• Em on 04.05.2012 at 9:50 am

        Classic case of people not understanding something and therefore fearing what they can’t understand. Scientific progress shouldn’t be punished because people are are irrational and confuse hollywood with reality.

        • Ben on 04.05.2012 at 1:42 pm

          I was stating the Hot Zone to show the potential of things that can happen when something goes wrong. And it was historical non-fiction book as well–same plot. If something goes wrong, it’s easy to say in hindsight that they didn’t understand what they were doing.

          If the pathogens are contagious, deadly, and not easily curable, then they should probably be studied in a more secluded region.

          And please don’t accuse me of wanting to punish scientific progress–I do not believe there are many people out there more for scientific progress than me.

      • PO on 04.05.2012 at 9:56 am

        One of the reasons for the outbreak in the Hot Zone was also because they had no idea what the virus was at the time or what type of proper precautions to take, they do now. Also, there are many labs at the medical center that are already doing BSL3 research, and agents at the BSL4 level such as Marburg and ebola aren’t nearly as contagious as one might think, the Hot Zone just over sensationalized them.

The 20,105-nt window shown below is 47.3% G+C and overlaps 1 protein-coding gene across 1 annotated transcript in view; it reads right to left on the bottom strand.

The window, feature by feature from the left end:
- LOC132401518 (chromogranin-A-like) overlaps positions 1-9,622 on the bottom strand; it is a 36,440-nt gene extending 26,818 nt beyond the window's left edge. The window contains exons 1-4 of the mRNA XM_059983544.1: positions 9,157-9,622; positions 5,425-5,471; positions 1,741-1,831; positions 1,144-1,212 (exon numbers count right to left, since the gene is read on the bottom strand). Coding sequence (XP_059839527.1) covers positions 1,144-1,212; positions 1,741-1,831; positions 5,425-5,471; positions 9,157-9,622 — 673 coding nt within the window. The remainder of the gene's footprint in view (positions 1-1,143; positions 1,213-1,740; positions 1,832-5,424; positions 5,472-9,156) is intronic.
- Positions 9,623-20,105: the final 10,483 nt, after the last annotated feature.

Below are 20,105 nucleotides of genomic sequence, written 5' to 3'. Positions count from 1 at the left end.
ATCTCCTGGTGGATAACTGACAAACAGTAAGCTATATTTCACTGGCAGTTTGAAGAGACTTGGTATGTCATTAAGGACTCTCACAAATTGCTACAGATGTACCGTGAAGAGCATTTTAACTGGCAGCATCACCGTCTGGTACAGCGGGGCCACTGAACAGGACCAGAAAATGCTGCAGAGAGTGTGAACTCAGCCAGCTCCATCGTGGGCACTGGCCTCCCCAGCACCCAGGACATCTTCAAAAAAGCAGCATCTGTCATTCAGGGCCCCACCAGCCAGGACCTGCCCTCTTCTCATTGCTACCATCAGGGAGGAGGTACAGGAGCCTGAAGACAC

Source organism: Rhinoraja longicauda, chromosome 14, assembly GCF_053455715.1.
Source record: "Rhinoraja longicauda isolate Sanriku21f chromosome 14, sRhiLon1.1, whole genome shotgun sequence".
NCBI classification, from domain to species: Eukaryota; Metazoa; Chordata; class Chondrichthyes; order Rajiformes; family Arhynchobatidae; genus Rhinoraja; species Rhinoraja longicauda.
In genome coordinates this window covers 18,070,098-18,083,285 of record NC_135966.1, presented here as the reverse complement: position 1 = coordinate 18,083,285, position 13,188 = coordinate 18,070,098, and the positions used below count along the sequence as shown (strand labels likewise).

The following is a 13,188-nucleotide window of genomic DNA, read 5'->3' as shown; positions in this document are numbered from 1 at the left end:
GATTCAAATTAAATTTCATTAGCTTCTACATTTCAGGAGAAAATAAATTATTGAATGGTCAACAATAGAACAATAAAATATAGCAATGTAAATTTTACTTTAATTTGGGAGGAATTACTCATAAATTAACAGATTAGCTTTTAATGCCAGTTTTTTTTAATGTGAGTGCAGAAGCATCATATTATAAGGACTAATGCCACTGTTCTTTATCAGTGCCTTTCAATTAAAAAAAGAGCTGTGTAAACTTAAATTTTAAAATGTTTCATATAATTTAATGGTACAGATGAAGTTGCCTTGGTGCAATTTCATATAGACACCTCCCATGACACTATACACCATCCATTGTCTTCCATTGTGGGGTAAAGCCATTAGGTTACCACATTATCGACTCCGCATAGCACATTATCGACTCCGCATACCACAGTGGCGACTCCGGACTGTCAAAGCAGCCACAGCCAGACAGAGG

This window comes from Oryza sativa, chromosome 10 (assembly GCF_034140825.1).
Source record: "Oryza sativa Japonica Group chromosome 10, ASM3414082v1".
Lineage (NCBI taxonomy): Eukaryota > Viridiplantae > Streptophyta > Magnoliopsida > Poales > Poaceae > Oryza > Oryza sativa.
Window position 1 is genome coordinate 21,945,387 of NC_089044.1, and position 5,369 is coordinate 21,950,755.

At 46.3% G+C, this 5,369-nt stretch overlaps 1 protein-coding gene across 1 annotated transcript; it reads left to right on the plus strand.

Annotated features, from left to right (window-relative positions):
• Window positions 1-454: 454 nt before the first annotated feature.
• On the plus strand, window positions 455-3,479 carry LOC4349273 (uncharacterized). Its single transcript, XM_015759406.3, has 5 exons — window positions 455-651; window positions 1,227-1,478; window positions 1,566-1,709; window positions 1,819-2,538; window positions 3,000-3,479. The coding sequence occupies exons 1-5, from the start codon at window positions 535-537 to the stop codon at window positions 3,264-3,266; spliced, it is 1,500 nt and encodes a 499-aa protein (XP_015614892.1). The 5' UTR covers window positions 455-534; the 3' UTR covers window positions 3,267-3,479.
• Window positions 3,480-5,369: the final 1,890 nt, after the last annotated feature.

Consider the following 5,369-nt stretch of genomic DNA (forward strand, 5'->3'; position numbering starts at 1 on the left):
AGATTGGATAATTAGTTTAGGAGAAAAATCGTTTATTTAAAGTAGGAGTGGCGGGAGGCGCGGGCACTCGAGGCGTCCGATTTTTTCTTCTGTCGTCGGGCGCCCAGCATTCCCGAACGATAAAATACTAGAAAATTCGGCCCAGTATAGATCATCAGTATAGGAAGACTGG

• Ben on 04.06.2012 at 12:13 pm

          Isn’t a lot of research based on the fact that we don’t know about these new viruses? I understand we may also be solving for cures/prevention, etc., but couldn’t the same lack of understanding cause the same thing again? We may know more about Ebola, etc. now, but there will be other new viruses that could be dangerous that we don’t yet understand.

      • Kathryn on 04.09.2012 at 5:59 pm

        Actually, the Hot Zone is a story about how these labs were able to identify a new virus that appeared on its own – there was never any release of anything from the labs themselves. And as LO mentioned, these labs have precautions on top of precautions on top of precautions, and there is no feasible way that anything will escape unless MAJOR problems occur.

        • Ben on 04.15.2012 at 8:02 pm

          Thanks for clearing that up. That is very true.